Buying a house, whether it’s your first house or another property is one of the biggest financial decisions that you’ll ever make. If it is your first home, it’s a huge change. Not only for your finances but also a big shift in your lifestyle. Looking at the day-to-day impact, buying a home is right up there having a kid or graduating college and moving to a city.
You might be wondering whether it’s time for you to buy a house and so we put together this guide to help guide you through. After you’ve worked your way through this list, you have a better idea of whether home ownership is for you.
You Can Feel Good About Buying a House If….
These five signs are by no way exhaustive but are a good place to start. They’re not a checklist or a quiz, so don’t feel bad if you don’t hit all the points. It’s just a good guide in terms of whether you’re emotionally and financially ready to have a house.
You’ve Got a Steady Job and Income
It doesn’t necessarily have to be full-time work, it could be freelancing, but what we mean by job is a steady income. You’ve got regular money coming in. This is important for a number of reasons but foremost because you’ll need to pay a mortgage every month.
It’s also important because it’s a key way that the lenders will assess your suitability for a loan. If you can’t show that you have consistent money coming through the door, then they’ll look at you in a negative light. In most cases, a lender will look for documentation of a steady income for the past 2 years at least.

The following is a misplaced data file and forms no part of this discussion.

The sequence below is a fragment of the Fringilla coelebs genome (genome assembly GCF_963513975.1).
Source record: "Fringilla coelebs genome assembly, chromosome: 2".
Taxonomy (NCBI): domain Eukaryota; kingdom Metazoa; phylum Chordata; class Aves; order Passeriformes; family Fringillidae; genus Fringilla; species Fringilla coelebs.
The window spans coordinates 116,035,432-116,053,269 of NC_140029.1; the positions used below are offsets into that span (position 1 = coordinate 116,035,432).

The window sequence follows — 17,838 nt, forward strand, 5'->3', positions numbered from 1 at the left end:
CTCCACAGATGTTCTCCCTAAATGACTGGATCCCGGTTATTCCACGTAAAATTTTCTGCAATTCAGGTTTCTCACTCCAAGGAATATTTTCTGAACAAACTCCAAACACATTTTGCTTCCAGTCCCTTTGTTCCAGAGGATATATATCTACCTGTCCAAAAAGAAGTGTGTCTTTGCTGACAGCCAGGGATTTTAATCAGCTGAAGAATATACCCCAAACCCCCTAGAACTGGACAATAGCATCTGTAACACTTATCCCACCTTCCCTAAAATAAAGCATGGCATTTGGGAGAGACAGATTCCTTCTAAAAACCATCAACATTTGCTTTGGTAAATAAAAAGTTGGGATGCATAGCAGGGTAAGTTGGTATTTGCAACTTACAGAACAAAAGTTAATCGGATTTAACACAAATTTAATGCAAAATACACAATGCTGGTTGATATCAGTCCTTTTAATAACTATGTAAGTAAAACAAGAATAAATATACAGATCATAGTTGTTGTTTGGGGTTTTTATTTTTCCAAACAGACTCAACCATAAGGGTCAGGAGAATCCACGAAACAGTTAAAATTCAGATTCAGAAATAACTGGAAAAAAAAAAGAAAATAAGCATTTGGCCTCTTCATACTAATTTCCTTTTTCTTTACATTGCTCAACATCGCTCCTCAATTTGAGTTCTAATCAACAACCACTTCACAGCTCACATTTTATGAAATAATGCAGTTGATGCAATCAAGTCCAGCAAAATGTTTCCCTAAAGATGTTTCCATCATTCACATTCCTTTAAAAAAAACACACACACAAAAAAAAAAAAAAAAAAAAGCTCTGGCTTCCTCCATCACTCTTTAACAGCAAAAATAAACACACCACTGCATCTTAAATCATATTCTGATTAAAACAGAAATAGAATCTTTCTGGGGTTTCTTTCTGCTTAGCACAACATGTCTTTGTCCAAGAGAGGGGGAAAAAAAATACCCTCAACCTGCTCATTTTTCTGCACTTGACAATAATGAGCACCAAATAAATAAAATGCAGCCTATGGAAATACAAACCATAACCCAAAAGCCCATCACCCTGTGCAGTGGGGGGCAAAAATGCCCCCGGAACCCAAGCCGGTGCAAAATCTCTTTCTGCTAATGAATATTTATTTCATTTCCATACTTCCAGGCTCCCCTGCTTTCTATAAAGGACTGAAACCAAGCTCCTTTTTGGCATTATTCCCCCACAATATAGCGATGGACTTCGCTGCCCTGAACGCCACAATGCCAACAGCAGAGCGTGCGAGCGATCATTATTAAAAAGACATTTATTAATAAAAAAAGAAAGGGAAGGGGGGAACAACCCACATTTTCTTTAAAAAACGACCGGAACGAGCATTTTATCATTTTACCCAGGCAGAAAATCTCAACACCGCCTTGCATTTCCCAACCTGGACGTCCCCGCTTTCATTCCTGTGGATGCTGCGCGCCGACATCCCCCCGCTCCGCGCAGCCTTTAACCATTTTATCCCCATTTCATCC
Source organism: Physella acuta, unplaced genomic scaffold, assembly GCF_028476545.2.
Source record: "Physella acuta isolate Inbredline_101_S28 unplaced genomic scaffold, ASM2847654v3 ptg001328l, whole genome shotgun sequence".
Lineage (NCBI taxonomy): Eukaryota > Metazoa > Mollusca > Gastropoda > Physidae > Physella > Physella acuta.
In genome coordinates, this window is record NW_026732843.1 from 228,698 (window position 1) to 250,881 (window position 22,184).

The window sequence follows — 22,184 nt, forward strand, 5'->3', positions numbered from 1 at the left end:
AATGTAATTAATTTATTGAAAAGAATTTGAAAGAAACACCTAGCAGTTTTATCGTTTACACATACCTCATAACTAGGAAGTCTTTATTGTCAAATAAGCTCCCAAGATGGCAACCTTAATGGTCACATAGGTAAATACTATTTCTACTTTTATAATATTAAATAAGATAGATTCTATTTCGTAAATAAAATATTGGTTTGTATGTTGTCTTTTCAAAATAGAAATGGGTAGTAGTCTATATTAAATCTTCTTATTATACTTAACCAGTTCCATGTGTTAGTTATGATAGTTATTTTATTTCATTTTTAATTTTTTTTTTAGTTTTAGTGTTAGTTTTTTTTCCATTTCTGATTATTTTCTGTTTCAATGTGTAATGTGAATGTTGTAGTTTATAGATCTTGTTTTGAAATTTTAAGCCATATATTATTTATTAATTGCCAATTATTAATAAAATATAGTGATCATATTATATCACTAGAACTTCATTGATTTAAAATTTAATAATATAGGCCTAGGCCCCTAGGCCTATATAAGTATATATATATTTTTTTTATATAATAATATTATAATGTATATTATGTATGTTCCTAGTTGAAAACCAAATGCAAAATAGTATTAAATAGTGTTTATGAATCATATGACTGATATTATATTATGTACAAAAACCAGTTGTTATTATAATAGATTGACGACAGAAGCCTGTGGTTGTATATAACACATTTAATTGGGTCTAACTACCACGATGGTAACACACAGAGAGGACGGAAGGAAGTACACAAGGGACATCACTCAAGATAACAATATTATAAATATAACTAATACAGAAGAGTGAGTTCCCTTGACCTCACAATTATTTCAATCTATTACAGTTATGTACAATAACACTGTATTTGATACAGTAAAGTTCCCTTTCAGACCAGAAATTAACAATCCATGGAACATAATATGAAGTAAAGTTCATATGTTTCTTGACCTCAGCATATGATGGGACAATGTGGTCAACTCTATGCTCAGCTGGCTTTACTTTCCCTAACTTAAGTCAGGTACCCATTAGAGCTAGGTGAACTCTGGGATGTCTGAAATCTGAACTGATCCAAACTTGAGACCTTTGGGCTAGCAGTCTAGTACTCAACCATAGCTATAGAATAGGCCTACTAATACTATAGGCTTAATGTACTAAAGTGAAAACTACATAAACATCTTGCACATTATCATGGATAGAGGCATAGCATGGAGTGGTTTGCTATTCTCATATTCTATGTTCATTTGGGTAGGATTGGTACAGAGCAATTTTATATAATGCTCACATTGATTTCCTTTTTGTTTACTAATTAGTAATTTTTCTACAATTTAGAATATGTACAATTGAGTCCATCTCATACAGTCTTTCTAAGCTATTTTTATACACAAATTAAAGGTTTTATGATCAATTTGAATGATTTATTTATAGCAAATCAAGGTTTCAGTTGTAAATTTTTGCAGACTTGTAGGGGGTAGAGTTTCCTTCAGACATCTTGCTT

You Want to Live In This Area for a Decent Period of Time
It’s a huge commitment buying a home and it ties you to a certain area. You can certainly sell a house soon after buying it, but you’ll probably lose money and time in the process. It’s much more expensive than moving away from a condo or apartment lease.
You want to buy a place that is comfortable for your immediate needs, but also if you have future plans for a partner or children that they could support this at least in the short term. If you do have plans for children in the near future, maybe you should look for a slightly bigger place that will support this growth in your family instead of moving in the next year when child number one comes along.
You Have Built Solid Savings Up For The Down Payment
When looking at home ownership – the down payment is one of the biggest hurdles to getting on the ownership ladder. It isn’t as bad as it used to be – you used to have to save up 20% for a mortgage.
Nowadays you’re likely to put down a deposit between 3% and 10% of the total purchase price. The down payment is just one of the costs that come with buying a house – you’ll also need to think about the closing costs. The closing costs can range from 2% to 5% of the total cost of the home – not insignificant.
For a $400,000 home you’ll need between $12,000 and $40,000 for a deposit and between $8,000 and $20,000 for the closing costs. If you already have money saved up you’ll be in a better place and ready to buy a home.
You Feel Completely Ready to Take Ownership of a Home